Adverse project outcomes can blowback (fairly or unfairly) on GCs reputationally and professionally. Someone is frequently “hung out to dry” and a failed project tends to scuttle support for future initiatives.
Accentuating the challenges associated with the “fear of failure” is the average lawyer’s approach to “risk” generally. Lawyers tend to be exceptionally risk averse which can lead to “analysis paralysis”.
Lawyers tend to operate with far less of the metaphoric “fast twitch muscle fibres” than decision makers in other management domains.
Fear of consequences and slow decision making explains why increasing numbers of IHL teams have had transformation agendas forced upon them by centre management – relegating them to be passengers in the process.
We do recognise that, particularly in the current climate, it does take strength and conviction on the part of the IHL leader to back investment of resources (especially time) into new ways of doing things.
Processing and managing transformation risks as they apply directly to IHL leadership is a challenging area … until the individual leader realises that doing nothing carries far greater risks.
Finding a framework for action
So, how do we get a group of people that are not known for their radical decision-making agility to start responding in an effective and responsive manner?
As Ken Grady notes, “project management”” is a sexy buzz word in the legal industry right now, but "lawyers and law firms are generally terrible at it".
Well, the simple answer is to rapidly acquire the relevant information about what transformation entails and how to eliminate as many associated risks as possible. – We unpack some of these “risks” at Part K: 10 Things That Can Sink Your Legal Operations Agenda.
Fortunately, successful IHL Transformation programs can mitigate all related risks, including “personal risk” by leveraging informed decision making and insisting on “success based” implementations. Reading this Guide is a good “foundational” step.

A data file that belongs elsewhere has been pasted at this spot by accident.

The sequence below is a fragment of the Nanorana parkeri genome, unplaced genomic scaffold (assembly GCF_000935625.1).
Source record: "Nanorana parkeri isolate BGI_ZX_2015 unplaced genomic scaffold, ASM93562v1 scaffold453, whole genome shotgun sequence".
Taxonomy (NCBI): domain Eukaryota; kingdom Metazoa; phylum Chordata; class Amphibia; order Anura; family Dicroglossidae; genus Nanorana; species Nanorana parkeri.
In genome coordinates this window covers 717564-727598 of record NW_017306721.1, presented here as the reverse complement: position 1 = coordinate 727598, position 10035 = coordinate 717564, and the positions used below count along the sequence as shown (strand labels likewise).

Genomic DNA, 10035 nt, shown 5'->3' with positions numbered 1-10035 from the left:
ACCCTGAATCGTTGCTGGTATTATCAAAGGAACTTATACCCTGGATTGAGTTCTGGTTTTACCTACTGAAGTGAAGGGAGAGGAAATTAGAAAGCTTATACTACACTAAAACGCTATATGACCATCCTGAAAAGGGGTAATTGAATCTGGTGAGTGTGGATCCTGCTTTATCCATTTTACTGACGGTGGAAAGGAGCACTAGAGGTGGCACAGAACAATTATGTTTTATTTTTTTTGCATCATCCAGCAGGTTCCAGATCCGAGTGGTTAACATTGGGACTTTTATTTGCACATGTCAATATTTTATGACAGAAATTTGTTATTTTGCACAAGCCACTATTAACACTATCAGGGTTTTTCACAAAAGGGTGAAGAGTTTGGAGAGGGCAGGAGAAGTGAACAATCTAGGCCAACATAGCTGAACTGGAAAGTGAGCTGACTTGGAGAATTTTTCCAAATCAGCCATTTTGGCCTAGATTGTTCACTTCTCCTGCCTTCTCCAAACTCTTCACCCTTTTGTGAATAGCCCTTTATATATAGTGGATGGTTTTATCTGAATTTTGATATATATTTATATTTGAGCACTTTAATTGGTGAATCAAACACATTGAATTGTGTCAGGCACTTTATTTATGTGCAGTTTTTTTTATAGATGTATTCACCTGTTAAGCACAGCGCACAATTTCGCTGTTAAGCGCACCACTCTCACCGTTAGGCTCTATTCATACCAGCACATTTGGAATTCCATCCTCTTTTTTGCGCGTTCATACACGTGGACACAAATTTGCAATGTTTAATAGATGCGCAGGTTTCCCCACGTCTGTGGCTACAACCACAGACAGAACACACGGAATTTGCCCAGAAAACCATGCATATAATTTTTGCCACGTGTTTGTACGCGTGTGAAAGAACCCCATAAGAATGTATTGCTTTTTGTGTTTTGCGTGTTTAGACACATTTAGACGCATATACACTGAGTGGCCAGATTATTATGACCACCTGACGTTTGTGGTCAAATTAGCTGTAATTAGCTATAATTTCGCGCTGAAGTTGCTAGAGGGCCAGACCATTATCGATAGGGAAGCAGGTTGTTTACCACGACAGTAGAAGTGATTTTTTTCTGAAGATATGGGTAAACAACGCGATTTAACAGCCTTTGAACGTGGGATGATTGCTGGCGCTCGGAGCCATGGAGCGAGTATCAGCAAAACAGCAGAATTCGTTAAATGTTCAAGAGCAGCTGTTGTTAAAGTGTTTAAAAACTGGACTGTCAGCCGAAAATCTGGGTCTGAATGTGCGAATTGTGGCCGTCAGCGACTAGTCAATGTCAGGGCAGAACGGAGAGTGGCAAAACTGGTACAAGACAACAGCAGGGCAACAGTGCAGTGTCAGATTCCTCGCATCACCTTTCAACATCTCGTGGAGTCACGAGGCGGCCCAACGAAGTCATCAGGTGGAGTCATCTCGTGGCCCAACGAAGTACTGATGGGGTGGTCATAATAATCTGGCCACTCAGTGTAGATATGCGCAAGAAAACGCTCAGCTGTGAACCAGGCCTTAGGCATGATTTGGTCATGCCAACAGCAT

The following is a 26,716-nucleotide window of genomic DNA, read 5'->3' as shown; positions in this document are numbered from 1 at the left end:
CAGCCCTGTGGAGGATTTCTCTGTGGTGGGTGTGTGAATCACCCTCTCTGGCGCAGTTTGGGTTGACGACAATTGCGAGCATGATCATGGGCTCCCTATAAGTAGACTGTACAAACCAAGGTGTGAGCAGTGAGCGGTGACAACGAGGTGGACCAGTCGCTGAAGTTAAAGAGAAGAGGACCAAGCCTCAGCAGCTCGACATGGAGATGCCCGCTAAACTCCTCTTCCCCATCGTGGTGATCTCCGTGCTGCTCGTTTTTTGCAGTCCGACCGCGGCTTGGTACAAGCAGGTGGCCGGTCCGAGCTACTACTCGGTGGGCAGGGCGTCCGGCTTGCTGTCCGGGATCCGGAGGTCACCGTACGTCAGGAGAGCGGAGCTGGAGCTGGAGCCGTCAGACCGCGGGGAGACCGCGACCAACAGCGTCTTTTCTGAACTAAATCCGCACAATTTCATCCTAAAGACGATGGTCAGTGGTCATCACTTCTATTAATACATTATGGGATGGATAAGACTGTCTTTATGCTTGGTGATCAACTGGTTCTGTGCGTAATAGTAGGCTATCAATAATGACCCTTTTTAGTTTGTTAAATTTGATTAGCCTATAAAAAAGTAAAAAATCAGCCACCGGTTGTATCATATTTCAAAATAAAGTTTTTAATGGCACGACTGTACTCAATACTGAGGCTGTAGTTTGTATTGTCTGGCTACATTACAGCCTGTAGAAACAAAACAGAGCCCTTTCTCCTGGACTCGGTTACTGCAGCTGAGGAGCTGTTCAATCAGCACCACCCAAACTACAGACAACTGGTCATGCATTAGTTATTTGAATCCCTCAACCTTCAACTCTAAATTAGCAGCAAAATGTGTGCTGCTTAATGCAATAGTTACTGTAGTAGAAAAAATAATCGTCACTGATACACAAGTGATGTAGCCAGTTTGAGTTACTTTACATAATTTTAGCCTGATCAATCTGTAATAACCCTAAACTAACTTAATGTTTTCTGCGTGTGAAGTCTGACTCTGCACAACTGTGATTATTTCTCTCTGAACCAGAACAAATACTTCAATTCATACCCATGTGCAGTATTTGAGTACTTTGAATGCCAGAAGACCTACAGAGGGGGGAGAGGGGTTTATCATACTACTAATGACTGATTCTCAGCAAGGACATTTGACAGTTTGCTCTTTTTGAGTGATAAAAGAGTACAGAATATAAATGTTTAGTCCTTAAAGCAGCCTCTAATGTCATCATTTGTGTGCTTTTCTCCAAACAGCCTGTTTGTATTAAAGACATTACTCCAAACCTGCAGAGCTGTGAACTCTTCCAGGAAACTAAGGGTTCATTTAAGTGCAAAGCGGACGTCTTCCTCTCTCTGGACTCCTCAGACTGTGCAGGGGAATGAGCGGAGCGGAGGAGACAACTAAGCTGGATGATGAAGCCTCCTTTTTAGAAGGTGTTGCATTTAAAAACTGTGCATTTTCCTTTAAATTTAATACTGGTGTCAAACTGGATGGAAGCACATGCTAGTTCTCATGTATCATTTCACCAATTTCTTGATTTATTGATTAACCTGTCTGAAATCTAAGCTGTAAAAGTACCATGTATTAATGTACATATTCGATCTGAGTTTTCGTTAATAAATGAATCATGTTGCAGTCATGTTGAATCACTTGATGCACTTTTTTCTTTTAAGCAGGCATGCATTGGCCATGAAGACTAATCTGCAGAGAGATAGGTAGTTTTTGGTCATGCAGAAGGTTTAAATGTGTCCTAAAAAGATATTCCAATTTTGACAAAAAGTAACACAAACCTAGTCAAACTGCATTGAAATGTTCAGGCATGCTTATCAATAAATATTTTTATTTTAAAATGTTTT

A central tenet for effective IHL transformation is to keep lawyers focused on what they are really good at by introducing protocols into the overall IHL ecosystem that enable this enhanced focus.
Whilst new skills must be acquired to achieve this outcome, this approach is also a recognition that lawyers, when tasked correctly, can make a hugely valuable contribution to the business.
IHL leaders need to be really certain of the basis upon which they are doing things – they want to eliminate the risks of things going wrong, even if it results in less than agile decision making. We must accept and work with these traits.
Joshua Fireman also notes that lawyers have an “inglorious history of internal non-compliance” (whether it be document management, security protocols, filing meta-data collection etc).
So, the framework for action that we recommend does not necessarily entail anything too radical. In fact, it centres around working with the “strengths” you find in most IHLs teams in order to increase your transformation agenda’s chances of success.
So we have developed a 5 limbed strategy that provides an effective framework for getting IHLs effectively engaged in the IHL Transformation process - we present that in the next section.
Getting IHLs engaged in transformation effectively – GLS’s 5 Limbed Strategy
In order to create optimal conditions for the IHL leadership to more comfortably engage in necessary IHL transformation, we have developed and recommend a 5 limbed framework for action as follows:
• understand the upside: lawyers like to be conversant in “consequence” scenarios – so we need to make sure that the IHL community is super clear on the case for legal operations i.e. the benefits that it can bring to both the IHL team and the business that they serve (See Part D – Benefits of Legal Operations);